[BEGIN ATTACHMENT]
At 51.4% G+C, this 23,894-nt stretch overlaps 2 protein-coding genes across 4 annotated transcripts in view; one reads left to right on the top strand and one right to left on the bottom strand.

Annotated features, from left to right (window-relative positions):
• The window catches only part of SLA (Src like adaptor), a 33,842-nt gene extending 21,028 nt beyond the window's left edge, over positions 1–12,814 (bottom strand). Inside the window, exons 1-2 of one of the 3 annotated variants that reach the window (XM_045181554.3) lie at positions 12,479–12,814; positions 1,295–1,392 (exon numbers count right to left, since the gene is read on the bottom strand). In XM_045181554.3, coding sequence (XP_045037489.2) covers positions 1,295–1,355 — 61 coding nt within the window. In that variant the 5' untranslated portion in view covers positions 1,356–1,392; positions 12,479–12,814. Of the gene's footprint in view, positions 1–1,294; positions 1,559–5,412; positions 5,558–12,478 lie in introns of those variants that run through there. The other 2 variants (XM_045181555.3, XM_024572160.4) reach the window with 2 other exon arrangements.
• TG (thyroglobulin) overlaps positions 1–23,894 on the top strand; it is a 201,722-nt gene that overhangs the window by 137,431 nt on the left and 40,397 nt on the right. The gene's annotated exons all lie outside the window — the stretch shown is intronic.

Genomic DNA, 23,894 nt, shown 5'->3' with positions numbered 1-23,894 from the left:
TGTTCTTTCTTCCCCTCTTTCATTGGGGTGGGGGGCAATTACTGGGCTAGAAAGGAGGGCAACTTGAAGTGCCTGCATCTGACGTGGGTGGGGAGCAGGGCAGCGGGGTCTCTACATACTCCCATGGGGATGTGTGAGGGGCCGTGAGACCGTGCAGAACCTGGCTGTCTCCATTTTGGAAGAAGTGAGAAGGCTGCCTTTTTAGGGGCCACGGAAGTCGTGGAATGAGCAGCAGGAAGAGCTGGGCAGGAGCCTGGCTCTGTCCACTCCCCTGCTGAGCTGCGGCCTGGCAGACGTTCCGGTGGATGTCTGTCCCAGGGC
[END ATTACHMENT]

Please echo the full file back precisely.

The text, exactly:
At 51.4% G+C, this 23,894-nt stretch overlaps 2 protein-coding genes across 4 annotated transcripts in view; one reads left to right on the top strand and one right to left on the bottom strand.

Annotated features, from left to right (window-relative positions):
• The window catches only part of SLA (Src like adaptor), a 33,842-nt gene extending 21,028 nt beyond the window's left edge, over positions 1–12,814 (bottom strand). Inside the window, exons 1-2 of one of the 3 annotated variants that reach the window (XM_045181554.3) lie at positions 12,479–12,814; positions 1,295–1,392 (exon numbers count right to left, since the gene is read on the bottom strand). In XM_045181554.3, coding sequence (XP_045037489.2) covers positions 1,295–1,355 — 61 coding nt within the window. In that variant the 5' untranslated portion in view covers positions 1,356–1,392; positions 12,479–12,814. Of the gene's footprint in view, positions 1–1,294; positions 1,559–5,412; positions 5,558–12,478 lie in introns of those variants that run through there. The other 2 variants (XM_045181555.3, XM_024572160.4) reach the window with 2 other exon arrangements.
• TG (thyroglobulin) overlaps positions 1–23,894 on the top strand; it is a 201,722-nt gene that overhangs the window by 137,431 nt on the left and 40,397 nt on the right. The gene's annotated exons all lie outside the window — the stretch shown is intronic.

Genomic DNA, 23,894 nt, shown 5'->3' with positions numbered 1-23,894 from the left:
TGTTCTTTCTTCCCCTCTTTCATTGGGGTGGGGGGCAATTACTGGGCTAGAAAGGAGGGCAACTTGAAGTGCCTGCATCTGACGTGGGTGGGGAGCAGGGCAGCGGGGTCTCTACATACTCCCATGGGGATGTGTGAGGGGCCGTGAGACCGTGCAGAACCTGGCTGTCTCCATTTTGGAAGAAGTGAGAAGGCTGCCTTTTTAGGGGCCACGGAAGTCGTGGAATGAGCAGCAGGAAGAGCTGGGCAGGAGCCTGGCTCTGTCCACTCCCCTGCTGAGCTGCGGCCTGGCAGACGTTCCGGTGGATGTCTGTCCCAGGGC